Trump Watch: How did we get here anyway? Part One – The Disengaged Voter

It was Frank Zappa who described politics as ‘the entertainment division of the military-industrial complex.’ I mention that wonderfully cynical observation by the late musician as if there was ever a time for cynicism, we’re living in it. Cynics aren’t the same as pessimists or satirists. A pessimist looks at the world, sees it is wrong, and hides. A satirist looks at the world, sees it is wrong, and exaggerates its flaws. A cynic however looks at the world, sees it is wrong, and gives it a cuff across the back of the head.

One more quote before we get into the heart of the action for today and this time I will, with complete immodesty, quote myself. ‘Democracy is a wonderful idea; the universal franchise, a terrible one.’ I like to toss that one in now and then just to enjoy the gape-mouthed reactions. After all, every election cycle we are drowned in messages from every possible medium telling us to Vote! Vote! Vote! It is our duty! Responsibility! Shame the non-voter! Vote! Vote! Vote! For the love of God, why?

Let us broadly, yet not evenly, divide the available electorate into two groups: those that study the issues, events of the day, the histories and stated views of the available candidates and make a reasoned choice based on who they believe is the best person to eradicate wrongs and advance rights. As for the rest, well they can mistake a slogan for a policy paper, an appearance of body for a wellness of mind, or (to borrow a famous US phrase) one candidate gives off the feeling that he or she is someone you’d buy a used car from. As just one slightly trivial example, since the dawn of photography the taller of the two major party Presidential candidates has won, except for Barack Obama in 2012 (edged out by Mitt Romney by an inch) and George W. Bush in 2000 (and Al Gore won the popular vote). Now is that coincidence or evidence? You make the call.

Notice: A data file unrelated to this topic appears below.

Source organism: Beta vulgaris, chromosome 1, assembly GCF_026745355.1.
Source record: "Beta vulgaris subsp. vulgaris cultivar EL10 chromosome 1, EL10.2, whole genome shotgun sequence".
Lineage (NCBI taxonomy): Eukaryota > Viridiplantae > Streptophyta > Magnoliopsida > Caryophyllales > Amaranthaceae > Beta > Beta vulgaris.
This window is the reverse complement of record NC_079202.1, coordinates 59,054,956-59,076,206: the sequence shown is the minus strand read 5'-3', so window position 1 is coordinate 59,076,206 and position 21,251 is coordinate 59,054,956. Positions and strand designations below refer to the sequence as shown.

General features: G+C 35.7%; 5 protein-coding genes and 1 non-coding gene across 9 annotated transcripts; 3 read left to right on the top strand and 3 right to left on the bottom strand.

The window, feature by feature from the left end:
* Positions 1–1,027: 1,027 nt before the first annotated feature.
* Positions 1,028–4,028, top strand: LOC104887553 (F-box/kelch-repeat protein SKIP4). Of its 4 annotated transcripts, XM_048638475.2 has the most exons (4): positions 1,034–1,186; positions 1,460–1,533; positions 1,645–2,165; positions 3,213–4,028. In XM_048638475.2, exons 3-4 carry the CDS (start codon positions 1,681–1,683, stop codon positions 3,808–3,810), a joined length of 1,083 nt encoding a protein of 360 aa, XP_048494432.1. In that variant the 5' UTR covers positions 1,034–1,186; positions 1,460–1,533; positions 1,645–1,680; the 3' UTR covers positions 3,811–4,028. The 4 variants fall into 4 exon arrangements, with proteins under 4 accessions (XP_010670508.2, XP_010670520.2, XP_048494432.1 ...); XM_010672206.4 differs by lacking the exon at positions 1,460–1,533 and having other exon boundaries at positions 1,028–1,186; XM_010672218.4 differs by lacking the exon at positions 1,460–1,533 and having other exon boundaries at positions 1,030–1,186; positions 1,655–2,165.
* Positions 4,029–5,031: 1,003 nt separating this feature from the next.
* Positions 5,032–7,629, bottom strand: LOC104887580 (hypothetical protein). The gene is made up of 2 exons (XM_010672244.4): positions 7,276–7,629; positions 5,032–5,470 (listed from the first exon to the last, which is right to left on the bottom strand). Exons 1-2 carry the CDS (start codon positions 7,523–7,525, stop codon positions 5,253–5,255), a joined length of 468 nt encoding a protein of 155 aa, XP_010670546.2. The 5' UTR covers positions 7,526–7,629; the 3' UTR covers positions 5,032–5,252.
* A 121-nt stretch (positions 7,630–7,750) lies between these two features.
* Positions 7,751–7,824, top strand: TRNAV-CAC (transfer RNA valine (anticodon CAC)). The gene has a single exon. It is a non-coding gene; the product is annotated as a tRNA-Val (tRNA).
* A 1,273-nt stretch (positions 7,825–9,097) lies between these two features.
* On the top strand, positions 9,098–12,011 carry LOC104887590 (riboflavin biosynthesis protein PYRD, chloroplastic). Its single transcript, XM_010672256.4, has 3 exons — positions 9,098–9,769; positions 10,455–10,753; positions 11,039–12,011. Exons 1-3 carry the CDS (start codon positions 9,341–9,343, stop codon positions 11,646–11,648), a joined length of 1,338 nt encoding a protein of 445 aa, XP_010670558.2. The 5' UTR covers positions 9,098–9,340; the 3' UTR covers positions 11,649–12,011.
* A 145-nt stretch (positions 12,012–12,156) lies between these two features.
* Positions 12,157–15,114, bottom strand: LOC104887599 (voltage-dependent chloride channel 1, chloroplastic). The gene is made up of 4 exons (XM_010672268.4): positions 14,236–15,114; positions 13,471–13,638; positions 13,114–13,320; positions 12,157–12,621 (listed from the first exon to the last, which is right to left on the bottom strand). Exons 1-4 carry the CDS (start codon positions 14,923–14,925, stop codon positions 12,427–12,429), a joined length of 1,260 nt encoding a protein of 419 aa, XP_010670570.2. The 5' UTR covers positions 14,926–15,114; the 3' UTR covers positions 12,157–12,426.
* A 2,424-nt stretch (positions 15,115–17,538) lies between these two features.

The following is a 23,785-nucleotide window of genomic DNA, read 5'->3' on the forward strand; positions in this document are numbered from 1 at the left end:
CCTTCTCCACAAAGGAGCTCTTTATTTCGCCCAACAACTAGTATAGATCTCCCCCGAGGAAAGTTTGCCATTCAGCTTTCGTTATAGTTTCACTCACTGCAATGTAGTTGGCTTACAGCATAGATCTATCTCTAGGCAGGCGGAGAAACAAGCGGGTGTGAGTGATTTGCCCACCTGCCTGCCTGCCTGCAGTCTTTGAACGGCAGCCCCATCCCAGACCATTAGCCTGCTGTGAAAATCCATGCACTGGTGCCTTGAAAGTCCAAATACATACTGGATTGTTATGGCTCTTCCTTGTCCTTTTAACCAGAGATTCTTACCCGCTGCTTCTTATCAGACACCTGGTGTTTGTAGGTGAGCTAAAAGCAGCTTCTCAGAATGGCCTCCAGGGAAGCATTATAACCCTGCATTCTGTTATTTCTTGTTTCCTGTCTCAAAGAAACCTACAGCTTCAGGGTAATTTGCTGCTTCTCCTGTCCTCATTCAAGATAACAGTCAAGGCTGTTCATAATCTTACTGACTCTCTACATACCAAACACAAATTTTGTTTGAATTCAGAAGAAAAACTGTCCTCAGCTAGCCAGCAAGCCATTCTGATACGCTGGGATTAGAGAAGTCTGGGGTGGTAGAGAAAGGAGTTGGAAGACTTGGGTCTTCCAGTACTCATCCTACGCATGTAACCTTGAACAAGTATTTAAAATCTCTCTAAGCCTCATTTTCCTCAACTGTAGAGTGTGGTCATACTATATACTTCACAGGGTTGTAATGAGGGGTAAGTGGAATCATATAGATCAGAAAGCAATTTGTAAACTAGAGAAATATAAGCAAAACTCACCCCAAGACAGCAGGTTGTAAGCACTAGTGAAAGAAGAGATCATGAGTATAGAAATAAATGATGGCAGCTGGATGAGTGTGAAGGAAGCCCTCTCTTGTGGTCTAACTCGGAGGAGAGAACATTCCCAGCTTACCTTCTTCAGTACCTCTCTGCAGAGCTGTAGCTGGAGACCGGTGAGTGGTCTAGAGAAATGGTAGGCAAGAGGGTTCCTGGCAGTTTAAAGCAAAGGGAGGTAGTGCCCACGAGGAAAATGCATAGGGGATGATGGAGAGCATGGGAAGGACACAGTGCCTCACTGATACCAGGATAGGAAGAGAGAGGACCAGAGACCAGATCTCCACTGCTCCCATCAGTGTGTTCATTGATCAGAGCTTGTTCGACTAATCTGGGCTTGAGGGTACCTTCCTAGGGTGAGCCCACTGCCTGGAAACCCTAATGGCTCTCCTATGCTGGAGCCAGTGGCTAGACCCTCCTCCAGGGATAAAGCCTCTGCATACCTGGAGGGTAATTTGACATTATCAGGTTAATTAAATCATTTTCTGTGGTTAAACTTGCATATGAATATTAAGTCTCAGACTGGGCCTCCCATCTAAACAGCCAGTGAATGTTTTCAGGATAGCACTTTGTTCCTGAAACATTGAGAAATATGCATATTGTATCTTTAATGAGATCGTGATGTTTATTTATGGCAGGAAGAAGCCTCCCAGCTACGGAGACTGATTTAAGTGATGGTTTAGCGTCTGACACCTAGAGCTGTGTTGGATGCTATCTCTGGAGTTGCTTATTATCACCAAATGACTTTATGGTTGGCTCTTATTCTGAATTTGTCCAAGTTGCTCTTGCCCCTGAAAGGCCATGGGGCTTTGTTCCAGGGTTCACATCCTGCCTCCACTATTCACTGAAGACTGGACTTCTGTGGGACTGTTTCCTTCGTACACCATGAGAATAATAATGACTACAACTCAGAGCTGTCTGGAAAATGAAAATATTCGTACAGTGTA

This is why I don’t encourage anyone to vote unless it is someone whose intelligence I respect, even if we happen to disagree. To do otherwise is to effectively negate one’s own vote. Why should I risk my vote – based on reading manifestos, past positions, and as wide an intake of sane and substantial news media as one can swallow in days spread over years – being negated by some dunderhead who votes for someone because he looks vaguely like their late Uncle Ned who fixed their bicycle chain back in 1972?

I suppose really what I seem to be advocating some form of an intelligence test for voters except the historical evidence resounds with proof that any such system would be an even worse idea. Certain of the former break-away Confederate States had what they called a ‘literacy test’ before allowing a citizen to register for the voters’ list. Well, literacy seems like a good idea doesn’t it? Ah. White people were given a sheet of paper with See Spot Run or the equivalent printed on it to read aloud. Blacks were handed a page of Chinese. So it’s not so much that an intelligence test is a bad idea … I just wouldn’t trust anyone in developing it.

I have mentioned all this not to announce my candidacy for head of the Monarchist League, but as a means of entry into the confounding and highly relevant question of, How in hell did 63 million Americans go off their collective nut and vote Donald J Trump as President, and from the latest polls 83 per cent of those still approve of his performance? As you are a reader of lively written, progressive media such as The London Economic, that question has to have puzzled your mind as well.

The answers are too many and too long to be contained in one column. Long Reads may be fashionable these days; ‘Take the Day Off Work Reads’, less so. Therefore, I am going to break it all up into four manageable sections which in combination should – I hope – supply both a diagnosis and a prescription for the disease chewing through the body politic’s inner organs. Those four sections will be:

  1. The historical roots of American voting patterns.
  2. American election laws (or lack thereof).
  3. Manipulation of the electorate by moneyed interests.
  4. Foreign interference.

Because the Trump Administration, the Mueller investigation, and a strongly-based rumour advanced by Claude Taylor (@TrueFactsStated) that indictments are coming later this week can and might lead to a breaking of any plan in order to cover fresh news, I cannot guarantee that the four sections will appear in consecutive daily order. Can someone take the President’s damn phone away from him for a few days? Pretty please?

Be seeing you.

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